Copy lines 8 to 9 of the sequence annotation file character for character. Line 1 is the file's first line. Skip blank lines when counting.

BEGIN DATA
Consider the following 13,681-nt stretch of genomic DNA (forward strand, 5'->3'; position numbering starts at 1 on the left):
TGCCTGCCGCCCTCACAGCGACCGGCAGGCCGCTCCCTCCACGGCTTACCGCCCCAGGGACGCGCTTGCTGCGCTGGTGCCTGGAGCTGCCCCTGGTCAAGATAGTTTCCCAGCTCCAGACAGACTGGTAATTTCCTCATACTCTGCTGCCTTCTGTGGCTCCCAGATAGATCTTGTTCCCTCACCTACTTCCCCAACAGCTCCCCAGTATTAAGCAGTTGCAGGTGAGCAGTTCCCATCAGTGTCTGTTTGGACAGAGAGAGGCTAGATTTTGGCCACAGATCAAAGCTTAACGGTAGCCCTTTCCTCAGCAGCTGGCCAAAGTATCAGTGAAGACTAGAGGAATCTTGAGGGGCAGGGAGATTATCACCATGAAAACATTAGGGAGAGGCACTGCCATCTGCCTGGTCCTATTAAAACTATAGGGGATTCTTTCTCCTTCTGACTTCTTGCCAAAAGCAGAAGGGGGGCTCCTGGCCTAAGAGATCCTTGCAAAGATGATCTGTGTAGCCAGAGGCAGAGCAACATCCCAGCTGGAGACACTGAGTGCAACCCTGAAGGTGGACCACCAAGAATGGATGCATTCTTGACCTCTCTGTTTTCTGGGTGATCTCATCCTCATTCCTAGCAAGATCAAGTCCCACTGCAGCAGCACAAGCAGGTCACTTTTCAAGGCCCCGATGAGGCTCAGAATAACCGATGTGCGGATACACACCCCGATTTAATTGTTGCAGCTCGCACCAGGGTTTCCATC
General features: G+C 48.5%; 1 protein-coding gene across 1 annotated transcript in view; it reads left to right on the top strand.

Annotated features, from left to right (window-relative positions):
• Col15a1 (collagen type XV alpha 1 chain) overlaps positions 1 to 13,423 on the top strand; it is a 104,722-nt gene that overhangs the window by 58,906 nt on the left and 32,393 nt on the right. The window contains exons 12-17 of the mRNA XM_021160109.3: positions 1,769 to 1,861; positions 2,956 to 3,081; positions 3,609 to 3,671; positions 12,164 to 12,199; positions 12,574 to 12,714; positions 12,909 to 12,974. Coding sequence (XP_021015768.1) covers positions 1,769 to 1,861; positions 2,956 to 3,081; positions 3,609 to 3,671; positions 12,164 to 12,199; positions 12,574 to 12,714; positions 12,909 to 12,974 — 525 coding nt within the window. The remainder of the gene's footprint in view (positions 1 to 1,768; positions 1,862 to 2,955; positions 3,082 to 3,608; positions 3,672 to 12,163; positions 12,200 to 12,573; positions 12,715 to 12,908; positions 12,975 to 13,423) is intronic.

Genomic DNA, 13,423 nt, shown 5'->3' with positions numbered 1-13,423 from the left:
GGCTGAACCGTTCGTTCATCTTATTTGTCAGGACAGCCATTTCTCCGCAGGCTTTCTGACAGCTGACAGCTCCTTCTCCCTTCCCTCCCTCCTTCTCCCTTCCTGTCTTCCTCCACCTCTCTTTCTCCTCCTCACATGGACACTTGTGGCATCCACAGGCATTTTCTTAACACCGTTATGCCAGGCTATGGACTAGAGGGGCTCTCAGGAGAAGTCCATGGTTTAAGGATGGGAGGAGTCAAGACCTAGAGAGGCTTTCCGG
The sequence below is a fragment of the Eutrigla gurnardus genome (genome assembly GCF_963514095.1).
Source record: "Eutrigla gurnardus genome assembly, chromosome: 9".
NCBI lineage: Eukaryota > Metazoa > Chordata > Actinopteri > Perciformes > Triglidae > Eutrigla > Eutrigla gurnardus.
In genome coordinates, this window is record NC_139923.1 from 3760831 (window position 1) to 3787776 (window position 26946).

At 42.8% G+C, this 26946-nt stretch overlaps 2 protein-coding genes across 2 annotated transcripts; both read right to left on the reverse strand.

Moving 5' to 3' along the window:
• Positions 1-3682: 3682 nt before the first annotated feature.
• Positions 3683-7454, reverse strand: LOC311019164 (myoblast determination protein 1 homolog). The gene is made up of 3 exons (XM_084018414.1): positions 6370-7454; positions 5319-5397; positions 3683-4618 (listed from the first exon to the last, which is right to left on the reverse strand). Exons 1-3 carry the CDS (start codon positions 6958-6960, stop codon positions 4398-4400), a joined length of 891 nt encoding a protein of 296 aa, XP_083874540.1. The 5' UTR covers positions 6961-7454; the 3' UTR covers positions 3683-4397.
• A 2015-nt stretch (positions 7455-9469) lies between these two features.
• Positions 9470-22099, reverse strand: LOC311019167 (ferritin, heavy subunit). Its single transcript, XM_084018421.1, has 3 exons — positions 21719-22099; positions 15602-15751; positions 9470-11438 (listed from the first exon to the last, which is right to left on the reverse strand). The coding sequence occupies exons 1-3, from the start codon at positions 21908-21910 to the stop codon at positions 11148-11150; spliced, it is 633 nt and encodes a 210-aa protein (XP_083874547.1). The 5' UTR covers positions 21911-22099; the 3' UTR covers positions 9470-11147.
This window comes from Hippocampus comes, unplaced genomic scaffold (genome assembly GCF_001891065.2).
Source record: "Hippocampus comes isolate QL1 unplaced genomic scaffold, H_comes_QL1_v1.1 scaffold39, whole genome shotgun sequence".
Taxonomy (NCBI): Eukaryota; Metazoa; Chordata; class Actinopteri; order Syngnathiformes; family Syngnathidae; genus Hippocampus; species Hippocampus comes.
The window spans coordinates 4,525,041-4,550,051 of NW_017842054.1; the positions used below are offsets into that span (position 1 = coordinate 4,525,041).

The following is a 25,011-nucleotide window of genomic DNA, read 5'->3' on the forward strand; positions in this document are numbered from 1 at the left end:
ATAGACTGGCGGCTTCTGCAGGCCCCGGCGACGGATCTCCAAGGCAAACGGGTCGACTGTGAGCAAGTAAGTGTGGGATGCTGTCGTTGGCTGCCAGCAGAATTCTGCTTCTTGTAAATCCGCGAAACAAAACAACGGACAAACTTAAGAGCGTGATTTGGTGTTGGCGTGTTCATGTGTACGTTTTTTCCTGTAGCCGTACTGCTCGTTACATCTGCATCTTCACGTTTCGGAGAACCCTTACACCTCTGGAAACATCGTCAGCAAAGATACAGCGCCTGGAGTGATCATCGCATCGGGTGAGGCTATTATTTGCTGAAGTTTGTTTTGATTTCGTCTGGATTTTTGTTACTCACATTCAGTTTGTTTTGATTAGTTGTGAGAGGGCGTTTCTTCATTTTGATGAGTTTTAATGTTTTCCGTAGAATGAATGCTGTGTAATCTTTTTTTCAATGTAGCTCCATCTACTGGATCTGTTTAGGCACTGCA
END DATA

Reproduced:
The sequence below is a fragment of the Eutrigla gurnardus genome (genome assembly GCF_963514095.1).
Source record: "Eutrigla gurnardus genome assembly, chromosome: 9".